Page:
TMT — trucks pay much more in fees and fuel taxes, especially if they are caught being overweight, but the argument over whether they pay enough is probably eternal.

    1. Breckinridge.

      Since then, the General Assembly has doubled the fees. Wow!

  4. good point Breckenridge!

    yes… the companies that “own” the toll roads DO have to account for maintenance costs – in their tolls whereas VDOT spends life in road purgatory trying to figure out how much of the 17.5 tax should go to maintenance and how much to new construction.

    I still go back to this. Take the county you live in. Tell me how much money you and your fellow residents generate in gas taxes. Now tell me how much your county expends on maintenance and operations.

    When you and I do not have even this basic info… it leads to …speculation about what VDOT does with all that money and suspicions that they waste it or give it to other counties.

  5. DJRippert Avatar

    Governamental accounting is a sham of the highest order.

    Let’s take depreciation. In commercial enterprises it is a cost that reduces accrual profit. However, there is no guarantee that the company will have the cash on hand to buy the replacement equipment when the old equipment (being depreciated) fails. That’s a balance sheet question.

    The scam in Virginia is to declare a budget to be balanced without accounting for depreciation. Or, for that matter, fully funding the retirement systems.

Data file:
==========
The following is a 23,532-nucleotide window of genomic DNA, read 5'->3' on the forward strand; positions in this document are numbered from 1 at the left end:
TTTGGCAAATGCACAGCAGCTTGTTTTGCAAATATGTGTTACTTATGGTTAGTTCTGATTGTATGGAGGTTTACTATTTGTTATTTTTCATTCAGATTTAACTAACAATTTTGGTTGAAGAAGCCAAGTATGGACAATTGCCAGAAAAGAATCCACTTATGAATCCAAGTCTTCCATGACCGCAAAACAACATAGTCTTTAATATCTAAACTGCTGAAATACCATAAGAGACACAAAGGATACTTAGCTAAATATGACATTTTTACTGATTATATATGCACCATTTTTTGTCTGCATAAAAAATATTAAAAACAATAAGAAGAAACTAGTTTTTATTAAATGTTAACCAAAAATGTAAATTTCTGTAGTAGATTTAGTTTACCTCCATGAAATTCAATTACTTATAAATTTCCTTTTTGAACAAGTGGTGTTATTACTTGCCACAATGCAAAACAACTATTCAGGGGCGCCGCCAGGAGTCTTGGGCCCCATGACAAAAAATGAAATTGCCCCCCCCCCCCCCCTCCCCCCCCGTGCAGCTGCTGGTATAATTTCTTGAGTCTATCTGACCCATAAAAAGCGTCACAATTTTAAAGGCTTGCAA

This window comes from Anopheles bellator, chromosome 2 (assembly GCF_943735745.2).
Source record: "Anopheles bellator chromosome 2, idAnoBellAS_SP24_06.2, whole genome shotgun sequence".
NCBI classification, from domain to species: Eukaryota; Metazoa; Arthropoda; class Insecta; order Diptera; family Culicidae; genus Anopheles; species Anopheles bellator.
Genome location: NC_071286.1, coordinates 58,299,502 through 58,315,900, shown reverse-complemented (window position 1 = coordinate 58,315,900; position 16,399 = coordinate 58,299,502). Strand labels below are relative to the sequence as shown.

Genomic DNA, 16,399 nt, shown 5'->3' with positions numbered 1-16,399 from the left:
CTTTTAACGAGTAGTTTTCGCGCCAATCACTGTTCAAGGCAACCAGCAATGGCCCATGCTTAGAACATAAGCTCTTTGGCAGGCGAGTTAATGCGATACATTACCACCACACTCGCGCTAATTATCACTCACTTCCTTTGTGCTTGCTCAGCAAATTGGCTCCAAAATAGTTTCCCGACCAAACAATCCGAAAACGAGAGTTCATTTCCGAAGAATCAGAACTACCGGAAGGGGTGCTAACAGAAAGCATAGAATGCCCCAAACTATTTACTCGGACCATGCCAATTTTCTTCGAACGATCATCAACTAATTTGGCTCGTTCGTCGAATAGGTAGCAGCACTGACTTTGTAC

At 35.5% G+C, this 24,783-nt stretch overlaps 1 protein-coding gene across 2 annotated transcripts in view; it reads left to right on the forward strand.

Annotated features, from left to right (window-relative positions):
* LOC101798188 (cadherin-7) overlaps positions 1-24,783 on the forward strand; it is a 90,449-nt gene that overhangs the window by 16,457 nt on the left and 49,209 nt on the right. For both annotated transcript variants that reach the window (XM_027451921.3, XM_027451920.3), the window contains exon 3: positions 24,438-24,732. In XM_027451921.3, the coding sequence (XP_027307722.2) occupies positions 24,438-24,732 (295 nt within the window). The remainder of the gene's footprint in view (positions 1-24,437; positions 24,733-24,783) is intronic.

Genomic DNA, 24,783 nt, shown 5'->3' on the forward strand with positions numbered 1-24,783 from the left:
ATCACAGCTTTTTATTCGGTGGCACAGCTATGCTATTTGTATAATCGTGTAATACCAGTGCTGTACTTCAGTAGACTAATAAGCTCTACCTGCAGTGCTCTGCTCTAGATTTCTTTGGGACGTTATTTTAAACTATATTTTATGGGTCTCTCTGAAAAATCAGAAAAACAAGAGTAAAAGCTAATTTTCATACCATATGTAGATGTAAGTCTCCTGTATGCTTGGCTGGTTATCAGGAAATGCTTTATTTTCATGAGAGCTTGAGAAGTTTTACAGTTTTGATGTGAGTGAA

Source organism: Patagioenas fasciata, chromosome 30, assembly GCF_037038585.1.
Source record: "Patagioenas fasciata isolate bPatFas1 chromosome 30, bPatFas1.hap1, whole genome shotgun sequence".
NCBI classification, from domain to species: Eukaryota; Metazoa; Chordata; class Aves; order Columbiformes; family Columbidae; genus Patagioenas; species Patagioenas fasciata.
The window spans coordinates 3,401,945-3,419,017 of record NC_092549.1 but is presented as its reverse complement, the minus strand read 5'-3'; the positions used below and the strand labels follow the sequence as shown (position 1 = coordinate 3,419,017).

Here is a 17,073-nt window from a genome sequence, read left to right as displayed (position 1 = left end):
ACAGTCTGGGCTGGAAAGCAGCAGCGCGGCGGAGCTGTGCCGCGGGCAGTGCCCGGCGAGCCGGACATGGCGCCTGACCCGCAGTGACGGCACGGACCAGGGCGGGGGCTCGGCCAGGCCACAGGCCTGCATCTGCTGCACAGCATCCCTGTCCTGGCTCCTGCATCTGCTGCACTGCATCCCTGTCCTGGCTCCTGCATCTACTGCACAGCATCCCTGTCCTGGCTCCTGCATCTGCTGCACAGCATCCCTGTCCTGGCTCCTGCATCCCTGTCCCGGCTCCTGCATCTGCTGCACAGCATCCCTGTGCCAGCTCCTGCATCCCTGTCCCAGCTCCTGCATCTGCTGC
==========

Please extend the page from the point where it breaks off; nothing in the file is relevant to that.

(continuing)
That’s why I always laugh when some blowhard governor says, “Unlike in Washington, our state constitution mandates a balanced budget.”.

    That might mean something if it also mandated full, accrual accounting.

    What’s next? Dick Saslaw stomping around and saying, “I am shocked and dismayed to find that roads eventually wear out and have to be rebuilt.”?

    1. is there any govt local, state, Federal – anywhere that accounts for depreciation? And there are more than a few companies that have also underfunded their pensions – and worse – just ran off and let the taxpayer pay the pensions of those abandoned by those corporates.

      VDOT does have an asset management plan and if memory serves, it’s not terrible.

      there’s always been pressure on VDOT to build roads and VDOT has tried to maintain allocations to maintenance and operations but the politics of new roads is powerful.

      To the Fed and Virginia’s credit – I’ve seen changes at the local level where both the county and school are having to move to GAAP accounting which in turn in causing changes in how they represent their future liabilities for pensions.

      I guess from one perspective it’s a half glass empty/full conundrum.

      but politics is people and we have a bunch of people who remain blissfully ignorant of the fact that roads are NEVER paid for and every year maintenance and operations suck up money which just “disappears” down a rat hole is you listen to some folks.

  6. reed fawell III Avatar
    reed fawell III

    This of course is yet another powerful article showing why we need to build up existing communities so they reduce traffic on existing roads while they also powerfully generate the more revenue to maintain our existing roads.